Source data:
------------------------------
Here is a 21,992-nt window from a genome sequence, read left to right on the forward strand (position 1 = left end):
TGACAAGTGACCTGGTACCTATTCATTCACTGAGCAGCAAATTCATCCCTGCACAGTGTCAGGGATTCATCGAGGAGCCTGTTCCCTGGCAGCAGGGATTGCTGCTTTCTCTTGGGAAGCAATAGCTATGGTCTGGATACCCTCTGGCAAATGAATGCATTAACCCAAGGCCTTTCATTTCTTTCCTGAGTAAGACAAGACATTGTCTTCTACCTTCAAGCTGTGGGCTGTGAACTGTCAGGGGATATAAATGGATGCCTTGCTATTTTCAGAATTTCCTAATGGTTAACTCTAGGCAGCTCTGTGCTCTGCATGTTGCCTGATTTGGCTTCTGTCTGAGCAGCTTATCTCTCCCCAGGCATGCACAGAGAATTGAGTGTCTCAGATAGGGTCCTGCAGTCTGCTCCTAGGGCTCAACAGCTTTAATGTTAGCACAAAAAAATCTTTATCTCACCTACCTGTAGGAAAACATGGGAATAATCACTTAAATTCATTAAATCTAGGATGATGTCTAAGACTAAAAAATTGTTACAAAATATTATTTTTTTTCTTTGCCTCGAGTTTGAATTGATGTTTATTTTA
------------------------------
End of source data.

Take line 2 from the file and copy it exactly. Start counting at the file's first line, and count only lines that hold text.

TGACAAGTGACCTGGTACCTATTCATTCACTGAGCAGCAAATTCATCCCTGCACAGTGTCAGGGATTCATCGAGGAGCCTGTTCCCTGGCAGCAGGGATTGCTGCTTTCTCTTGGGAAGCAATAGCTATGGTCTGGATACCCTCTGGCAAATGAATGCATTAACCCAAGGCCTTTCATTTCTTTCCTGAGTAAGACAAGACATTGTCTTCTACCTTCAAGCTGTGGGCTGTGAACTGTCAGGGGATATAAATGGATGCCTTGCTATTTTCAGAATTTCCTAATGGTTAACTCTAGGCAGCTCTGTGCTCTGCATGTTGCCTGATTTGGCTTCTGTCTGAGCAGCTTATCTCTCCCCAGGCATGCACAGAGAATTGAGTGTCTCAGATAGGGTCCTGCAGTCTGCTCCTAGGGCTCAACAGCTTTAATGTTAGCACAAAAAAATCTTTATCTCACCTACCTGTAGGAAAACATGGGAATAATCACTTAAATTCATTAAATCTAGGATGATGTCTAAGACTAAAAAATTGTTACAAAATATTATTTTTTTTCTTTGCCTCGAGTTTGAATTGATGTTTATTTTA